A human visits 'Crime and Pubiishment,' a show commemorating the 150th anniversary of the publication of one of Dostoyevsky's best-;loved works, now up at the author's museum in Saint Petersburg. AFP / Olga Maltseva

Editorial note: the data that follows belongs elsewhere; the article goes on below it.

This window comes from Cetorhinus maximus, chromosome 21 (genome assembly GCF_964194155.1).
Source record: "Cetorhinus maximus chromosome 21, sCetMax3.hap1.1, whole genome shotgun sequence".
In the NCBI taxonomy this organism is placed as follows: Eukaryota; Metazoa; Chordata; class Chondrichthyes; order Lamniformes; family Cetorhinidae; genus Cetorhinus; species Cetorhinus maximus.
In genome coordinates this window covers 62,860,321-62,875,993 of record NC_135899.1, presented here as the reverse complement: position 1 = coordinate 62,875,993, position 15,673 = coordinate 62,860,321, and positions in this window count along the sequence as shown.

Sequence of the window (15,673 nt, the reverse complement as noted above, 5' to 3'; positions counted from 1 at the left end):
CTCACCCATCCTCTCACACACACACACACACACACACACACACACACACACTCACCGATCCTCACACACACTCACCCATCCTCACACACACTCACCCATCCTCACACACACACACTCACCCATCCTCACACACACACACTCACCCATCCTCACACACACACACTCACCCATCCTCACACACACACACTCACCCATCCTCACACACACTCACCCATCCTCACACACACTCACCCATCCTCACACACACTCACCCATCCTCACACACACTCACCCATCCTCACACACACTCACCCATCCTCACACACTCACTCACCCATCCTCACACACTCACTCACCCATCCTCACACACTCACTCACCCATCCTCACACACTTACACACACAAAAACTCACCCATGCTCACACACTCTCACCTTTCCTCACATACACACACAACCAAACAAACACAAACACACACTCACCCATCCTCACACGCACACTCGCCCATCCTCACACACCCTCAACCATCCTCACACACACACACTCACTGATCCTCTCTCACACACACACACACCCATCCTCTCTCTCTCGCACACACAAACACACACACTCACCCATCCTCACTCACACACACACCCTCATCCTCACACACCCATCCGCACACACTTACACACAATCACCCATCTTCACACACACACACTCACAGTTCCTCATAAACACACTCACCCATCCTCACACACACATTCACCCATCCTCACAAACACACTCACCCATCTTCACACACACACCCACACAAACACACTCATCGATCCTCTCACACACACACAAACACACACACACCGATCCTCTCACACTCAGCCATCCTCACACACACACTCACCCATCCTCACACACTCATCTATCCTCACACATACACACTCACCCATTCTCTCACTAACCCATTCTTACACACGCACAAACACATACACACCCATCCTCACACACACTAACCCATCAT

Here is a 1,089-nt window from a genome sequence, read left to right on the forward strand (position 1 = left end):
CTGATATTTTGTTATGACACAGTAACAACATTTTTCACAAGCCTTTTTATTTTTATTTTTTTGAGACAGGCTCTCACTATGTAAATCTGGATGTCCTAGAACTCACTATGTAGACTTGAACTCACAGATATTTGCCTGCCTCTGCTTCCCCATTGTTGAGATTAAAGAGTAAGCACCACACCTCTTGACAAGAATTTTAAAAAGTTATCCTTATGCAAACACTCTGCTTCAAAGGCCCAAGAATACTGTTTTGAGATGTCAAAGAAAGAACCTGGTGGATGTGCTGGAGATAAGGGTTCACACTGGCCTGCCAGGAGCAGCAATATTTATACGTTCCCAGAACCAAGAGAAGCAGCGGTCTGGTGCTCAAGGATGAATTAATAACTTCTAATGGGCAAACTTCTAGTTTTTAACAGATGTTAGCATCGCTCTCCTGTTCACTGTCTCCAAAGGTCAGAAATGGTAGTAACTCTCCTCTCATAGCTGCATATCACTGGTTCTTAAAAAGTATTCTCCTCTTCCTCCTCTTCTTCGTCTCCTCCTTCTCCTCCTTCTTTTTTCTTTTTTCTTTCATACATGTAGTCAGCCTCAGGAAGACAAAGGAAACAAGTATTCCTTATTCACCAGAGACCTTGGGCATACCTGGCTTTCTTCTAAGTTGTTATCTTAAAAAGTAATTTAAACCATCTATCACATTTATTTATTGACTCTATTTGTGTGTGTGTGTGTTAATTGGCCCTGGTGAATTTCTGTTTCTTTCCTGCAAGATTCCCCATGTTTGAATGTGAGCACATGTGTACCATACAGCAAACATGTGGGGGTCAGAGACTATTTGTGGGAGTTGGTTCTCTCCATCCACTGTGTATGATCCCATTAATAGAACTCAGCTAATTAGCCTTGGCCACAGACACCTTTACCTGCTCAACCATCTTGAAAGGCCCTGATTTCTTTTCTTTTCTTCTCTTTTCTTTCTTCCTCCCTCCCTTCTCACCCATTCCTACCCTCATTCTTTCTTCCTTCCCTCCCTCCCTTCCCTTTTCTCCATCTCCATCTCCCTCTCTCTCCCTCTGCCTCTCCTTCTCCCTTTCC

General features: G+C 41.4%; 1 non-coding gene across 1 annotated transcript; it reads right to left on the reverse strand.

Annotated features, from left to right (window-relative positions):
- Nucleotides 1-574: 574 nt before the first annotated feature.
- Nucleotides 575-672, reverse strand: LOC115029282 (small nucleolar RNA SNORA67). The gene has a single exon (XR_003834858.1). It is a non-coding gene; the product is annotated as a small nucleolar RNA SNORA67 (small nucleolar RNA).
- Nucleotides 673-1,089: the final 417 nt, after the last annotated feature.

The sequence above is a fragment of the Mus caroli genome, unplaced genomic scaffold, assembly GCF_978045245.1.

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Inside an old Saint Petersburg flat that was once home to Fyodor Dostoyevsky, a new exhibition plunges visitors into the dark and complex world of "Crime and Punishment," shedding new light on one of Russia's greatest literary works 150 years after its publication. Located in the heart of Russia's former imperial capital, the "Crime and Punishment" show explores the depths of a novel which won critical acclaim when first published in 1866 and went on to become one of Dostoyevsky's best-known works. First published in serial form in a literary journal, "Crime and Punishment" tells the story of Rodion Raskolnikov, an impoverished young man who believes himself morally superior to everyone else and tries to test the limits of his freedom by murdering an elderly pawnbroker.He is then tormented by his actions, with the novel exploring themes such as the legitimacy of violence, the limits of freedom and the price of human life – quintessential hallmarks of Dostoyevsky's works and of Russian literature as a whole. In addition to paintings and archive pictures of Russia's former capital, the exhibition showcases everyday items and documents which shed light on daily life in 19th-century Saint Petersburg.
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